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A memorial to our beloved Chief - love and tears


PORT MORESBY - It seems like just like a matter of days ago that the Chief told us he would retire from the Army at the end of the 2018 after 35 years of an illustrious service to government and people.

The Army was a career that, even through the harshest times, he served with distinction, transparency and honesty.

It would be the year Papua New Guinea hosted APEC, something the Chief believed would change the lives of ordinary Papua New Guineans if it was done right. He did not know how, but had every faith in God that it would be delivered.

It is just a month away from the second anniversary of the Chief leaving us and what I have never written on was the undying love he had for his wife and family.

Whenever I see my mum, I always think of how happy she was when dad was at home, because it was laughter, fun, loving and a family complete. I find it heart-warming that mum is humble and quiet and someone who gives us the strength.

We know deep in her heart she misses him; she misses his voice, the voice of the young Sepik soldier who faked his age as 20 when he was just 17 so he could join the military.

The young soldier who later went to a small village on Rambutsyo Island and met a 21 year old girl from a clan of the Crocodile, one of the most powerful bloodlines on the island, and married her.

From the first moment he saw her under the Bismarck moon it was a love of red roses and beautiful Sepik chants. Instant love. They were married on 13 April 1988, four years after they met.

It has been nearly 100 weeks, or 699 days, since this soldier, tears in his eyes and surrounded by kin and friends looked to the heavens and closed his eyes on Mercy Sunday, and did not wake up.

It is a very long time since he stopped talking, stopped walking the surface of the earth, ended a journey from being a carver’s son to a well-respected soldier, will never be forgotten - aiyo daddy mipla misim yu. Your sacrifices.

Seeing my mum walk alone to church breaks my heart. Her partner for life is not with her. She walks and portraying strength but I know her heart is mourning every day, every minute, every second…. But she has to act strong. I love my mother, we love our mother.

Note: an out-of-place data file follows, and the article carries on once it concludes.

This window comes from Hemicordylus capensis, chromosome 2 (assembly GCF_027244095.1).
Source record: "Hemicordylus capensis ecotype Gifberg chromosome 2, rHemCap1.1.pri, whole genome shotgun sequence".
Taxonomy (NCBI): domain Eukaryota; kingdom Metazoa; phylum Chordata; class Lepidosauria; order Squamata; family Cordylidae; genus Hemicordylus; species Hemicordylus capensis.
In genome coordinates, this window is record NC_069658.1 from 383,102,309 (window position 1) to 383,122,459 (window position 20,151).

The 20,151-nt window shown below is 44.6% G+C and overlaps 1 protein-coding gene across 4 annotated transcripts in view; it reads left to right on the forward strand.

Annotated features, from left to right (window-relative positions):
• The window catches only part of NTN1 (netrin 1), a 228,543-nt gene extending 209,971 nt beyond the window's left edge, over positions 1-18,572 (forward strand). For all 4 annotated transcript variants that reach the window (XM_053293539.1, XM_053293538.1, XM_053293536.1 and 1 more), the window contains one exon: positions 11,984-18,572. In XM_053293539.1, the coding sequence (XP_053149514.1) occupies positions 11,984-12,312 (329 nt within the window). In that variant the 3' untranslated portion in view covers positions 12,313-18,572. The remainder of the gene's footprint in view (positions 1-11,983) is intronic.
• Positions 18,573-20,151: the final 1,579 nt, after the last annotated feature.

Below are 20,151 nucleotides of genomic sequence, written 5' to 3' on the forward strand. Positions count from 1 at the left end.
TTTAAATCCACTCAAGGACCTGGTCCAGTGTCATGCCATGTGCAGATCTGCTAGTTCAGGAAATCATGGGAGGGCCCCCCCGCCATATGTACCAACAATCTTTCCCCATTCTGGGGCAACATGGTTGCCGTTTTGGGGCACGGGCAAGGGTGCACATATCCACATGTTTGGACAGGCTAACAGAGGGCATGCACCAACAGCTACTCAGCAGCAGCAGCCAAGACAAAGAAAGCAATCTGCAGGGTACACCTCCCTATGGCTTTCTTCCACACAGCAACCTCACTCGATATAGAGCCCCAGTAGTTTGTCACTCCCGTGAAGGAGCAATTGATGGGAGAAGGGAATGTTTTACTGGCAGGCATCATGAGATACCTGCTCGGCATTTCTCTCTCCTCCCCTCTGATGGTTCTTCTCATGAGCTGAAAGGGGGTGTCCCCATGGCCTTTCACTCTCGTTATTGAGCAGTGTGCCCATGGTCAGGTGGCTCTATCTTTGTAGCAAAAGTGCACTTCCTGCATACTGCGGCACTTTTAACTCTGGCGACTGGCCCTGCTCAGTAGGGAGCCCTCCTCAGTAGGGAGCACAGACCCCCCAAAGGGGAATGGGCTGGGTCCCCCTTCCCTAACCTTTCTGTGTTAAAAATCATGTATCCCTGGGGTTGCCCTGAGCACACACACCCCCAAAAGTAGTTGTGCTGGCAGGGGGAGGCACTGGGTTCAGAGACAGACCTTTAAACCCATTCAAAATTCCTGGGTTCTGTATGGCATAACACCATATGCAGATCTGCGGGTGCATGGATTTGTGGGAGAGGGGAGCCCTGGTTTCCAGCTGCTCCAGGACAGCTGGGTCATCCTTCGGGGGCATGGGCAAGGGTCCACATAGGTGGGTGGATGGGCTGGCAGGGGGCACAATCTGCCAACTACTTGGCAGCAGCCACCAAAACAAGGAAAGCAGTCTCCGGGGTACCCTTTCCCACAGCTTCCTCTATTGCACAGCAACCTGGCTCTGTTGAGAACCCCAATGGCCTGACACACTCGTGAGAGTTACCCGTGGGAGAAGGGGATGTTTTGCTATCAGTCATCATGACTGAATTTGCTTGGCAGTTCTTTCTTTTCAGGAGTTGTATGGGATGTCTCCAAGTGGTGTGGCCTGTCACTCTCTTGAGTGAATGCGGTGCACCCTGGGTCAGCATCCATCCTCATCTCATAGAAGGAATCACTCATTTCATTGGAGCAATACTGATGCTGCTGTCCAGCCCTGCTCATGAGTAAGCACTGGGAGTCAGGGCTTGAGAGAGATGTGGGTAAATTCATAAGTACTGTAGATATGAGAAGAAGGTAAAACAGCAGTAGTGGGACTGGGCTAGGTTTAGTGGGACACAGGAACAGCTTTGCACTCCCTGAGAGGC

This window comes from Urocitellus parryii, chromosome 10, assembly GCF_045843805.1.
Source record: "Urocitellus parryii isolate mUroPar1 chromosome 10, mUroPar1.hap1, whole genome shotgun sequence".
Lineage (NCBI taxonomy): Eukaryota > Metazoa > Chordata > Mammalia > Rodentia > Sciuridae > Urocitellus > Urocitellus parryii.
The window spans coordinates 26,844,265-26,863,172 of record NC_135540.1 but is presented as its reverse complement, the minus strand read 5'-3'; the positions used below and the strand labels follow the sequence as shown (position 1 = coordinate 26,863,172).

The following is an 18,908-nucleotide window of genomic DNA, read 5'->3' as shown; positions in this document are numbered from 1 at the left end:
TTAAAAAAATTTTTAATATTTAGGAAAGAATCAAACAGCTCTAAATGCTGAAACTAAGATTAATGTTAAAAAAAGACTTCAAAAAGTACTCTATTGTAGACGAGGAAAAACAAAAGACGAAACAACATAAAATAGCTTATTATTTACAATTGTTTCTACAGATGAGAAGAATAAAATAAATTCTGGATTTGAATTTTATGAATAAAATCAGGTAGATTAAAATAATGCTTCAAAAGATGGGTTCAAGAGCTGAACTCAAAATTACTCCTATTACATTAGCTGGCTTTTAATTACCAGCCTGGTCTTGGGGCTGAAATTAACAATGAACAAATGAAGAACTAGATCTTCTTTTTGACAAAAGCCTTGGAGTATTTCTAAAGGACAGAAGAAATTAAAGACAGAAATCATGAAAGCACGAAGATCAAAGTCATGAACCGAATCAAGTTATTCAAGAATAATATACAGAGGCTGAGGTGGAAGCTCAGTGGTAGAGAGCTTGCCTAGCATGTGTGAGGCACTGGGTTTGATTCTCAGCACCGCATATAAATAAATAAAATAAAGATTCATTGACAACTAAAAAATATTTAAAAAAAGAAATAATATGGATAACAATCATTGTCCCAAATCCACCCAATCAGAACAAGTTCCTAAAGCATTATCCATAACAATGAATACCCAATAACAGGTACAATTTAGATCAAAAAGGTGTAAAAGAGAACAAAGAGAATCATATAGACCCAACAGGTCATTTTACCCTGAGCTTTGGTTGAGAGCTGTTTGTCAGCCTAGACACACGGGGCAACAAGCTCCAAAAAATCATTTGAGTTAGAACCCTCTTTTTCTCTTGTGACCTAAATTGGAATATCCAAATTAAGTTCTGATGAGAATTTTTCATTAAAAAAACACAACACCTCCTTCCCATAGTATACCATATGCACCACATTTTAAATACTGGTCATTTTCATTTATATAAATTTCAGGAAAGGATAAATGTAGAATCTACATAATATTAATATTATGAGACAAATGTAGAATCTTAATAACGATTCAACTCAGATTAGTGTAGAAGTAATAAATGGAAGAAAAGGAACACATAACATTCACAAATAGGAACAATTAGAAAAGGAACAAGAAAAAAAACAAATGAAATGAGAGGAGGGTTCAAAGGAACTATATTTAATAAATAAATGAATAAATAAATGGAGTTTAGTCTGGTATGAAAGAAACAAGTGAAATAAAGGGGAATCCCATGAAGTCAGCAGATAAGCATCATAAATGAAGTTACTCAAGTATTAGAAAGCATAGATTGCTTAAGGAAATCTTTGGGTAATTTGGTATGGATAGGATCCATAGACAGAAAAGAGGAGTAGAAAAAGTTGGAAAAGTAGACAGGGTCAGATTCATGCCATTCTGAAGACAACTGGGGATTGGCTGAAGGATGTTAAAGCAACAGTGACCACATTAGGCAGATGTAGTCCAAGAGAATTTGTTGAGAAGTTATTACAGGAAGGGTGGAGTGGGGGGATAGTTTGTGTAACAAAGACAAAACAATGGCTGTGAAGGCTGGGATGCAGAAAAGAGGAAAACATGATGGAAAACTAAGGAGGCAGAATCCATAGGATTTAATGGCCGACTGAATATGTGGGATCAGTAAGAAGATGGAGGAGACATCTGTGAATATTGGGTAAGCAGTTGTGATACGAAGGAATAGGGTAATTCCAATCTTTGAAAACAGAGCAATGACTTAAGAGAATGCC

It is always when she prays that she mentions daddy's name. Like she did when he went to Bougainville 25 years ago during the civil war. She prays he is somewhere working, somewhere over the galaxies, working and yet to return home.

This is when we always have a feeling that he did not pass away, but is on another military operation. But we know God took one of his very best back to build the house and prepare the rooms before he calls our time too.

So in our wishes and dreams, he is still with us. How could someone who had so much love for his family, so much love for everyone, have to leave so early in his prime and as he was beginning to see the fruits of his labour.

As Easter approached, our family tradition of walking to the Stations of the Cross on Good Friday was broken when God decided to take him home. Lewa buruk ya, heartbreaks and tears. When Jesus died, God took a Son who had accomplished his purpose. This is also the same for Chief.

We all miss him, we are missing him, we will remember him, always will, always have, always and always, hoping to take continue his legacy, to make his legacy great, make his memory, a living one.

A year and 11 months, or 699 days, or 16,778 hours since you last spoke, since you last smiled, since you took your last breath, we miss you every day of our lives.



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